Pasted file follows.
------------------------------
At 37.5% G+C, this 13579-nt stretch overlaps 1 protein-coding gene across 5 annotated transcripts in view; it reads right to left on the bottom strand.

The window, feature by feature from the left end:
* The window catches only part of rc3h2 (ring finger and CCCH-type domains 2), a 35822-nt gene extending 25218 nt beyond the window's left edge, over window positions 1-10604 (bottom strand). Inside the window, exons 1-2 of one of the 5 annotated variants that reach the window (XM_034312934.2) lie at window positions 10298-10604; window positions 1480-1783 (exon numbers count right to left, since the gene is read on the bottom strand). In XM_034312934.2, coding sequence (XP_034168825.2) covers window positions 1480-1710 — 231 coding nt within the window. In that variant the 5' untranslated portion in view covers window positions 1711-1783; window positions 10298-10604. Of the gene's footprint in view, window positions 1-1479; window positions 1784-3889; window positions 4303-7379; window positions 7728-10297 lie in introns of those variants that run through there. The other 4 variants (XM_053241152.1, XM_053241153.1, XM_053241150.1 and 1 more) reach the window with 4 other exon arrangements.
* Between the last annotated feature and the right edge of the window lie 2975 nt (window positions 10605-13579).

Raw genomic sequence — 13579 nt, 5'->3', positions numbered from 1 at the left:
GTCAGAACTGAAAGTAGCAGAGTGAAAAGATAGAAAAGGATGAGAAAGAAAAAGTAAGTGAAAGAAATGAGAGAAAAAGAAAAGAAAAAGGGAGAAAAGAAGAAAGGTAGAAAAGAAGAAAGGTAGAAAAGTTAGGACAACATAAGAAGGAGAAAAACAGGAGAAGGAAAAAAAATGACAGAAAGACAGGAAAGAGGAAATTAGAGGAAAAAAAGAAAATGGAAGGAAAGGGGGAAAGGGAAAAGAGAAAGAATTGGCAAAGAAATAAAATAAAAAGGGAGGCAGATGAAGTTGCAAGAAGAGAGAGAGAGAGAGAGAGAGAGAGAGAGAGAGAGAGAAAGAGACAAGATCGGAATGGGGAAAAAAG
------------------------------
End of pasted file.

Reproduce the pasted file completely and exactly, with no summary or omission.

At 37.5% G+C, this 13579-nt stretch overlaps 1 protein-coding gene across 5 annotated transcripts in view; it reads right to left on the bottom strand.

The window, feature by feature from the left end:
* The window catches only part of rc3h2 (ring finger and CCCH-type domains 2), a 35822-nt gene extending 25218 nt beyond the window's left edge, over window positions 1-10604 (bottom strand). Inside the window, exons 1-2 of one of the 5 annotated variants that reach the window (XM_034312934.2) lie at window positions 10298-10604; window positions 1480-1783 (exon numbers count right to left, since the gene is read on the bottom strand). In XM_034312934.2, coding sequence (XP_034168825.2) covers window positions 1480-1710 — 231 coding nt within the window. In that variant the 5' untranslated portion in view covers window positions 1711-1783; window positions 10298-10604. Of the gene's footprint in view, window positions 1-1479; window positions 1784-3889; window positions 4303-7379; window positions 7728-10297 lie in introns of those variants that run through there. The other 4 variants (XM_053241152.1, XM_053241153.1, XM_053241150.1 and 1 more) reach the window with 4 other exon arrangements.
* Between the last annotated feature and the right edge of the window lie 2975 nt (window positions 10605-13579).

Raw genomic sequence — 13579 nt, 5'->3', positions numbered from 1 at the left:
GTCAGAACTGAAAGTAGCAGAGTGAAAAGATAGAAAAGGATGAGAAAGAAAAAGTAAGTGAAAGAAATGAGAGAAAAAGAAAAGAAAAAGGGAGAAAAGAAGAAAGGTAGAAAAGAAGAAAGGTAGAAAAGTTAGGACAACATAAGAAGGAGAAAAACAGGAGAAGGAAAAAAAATGACAGAAAGACAGGAAAGAGGAAATTAGAGGAAAAAAAGAAAATGGAAGGAAAGGGGGAAAGGGAAAAGAGAAAGAATTGGCAAAGAAATAAAATAAAAAGGGAGGCAGATGAAGTTGCAAGAAGAGAGAGAGAGAGAGAGAGAGAGAGAGAGAGAGAGAGAAAGAGACAAGATCGGAATGGGGAAAAAAG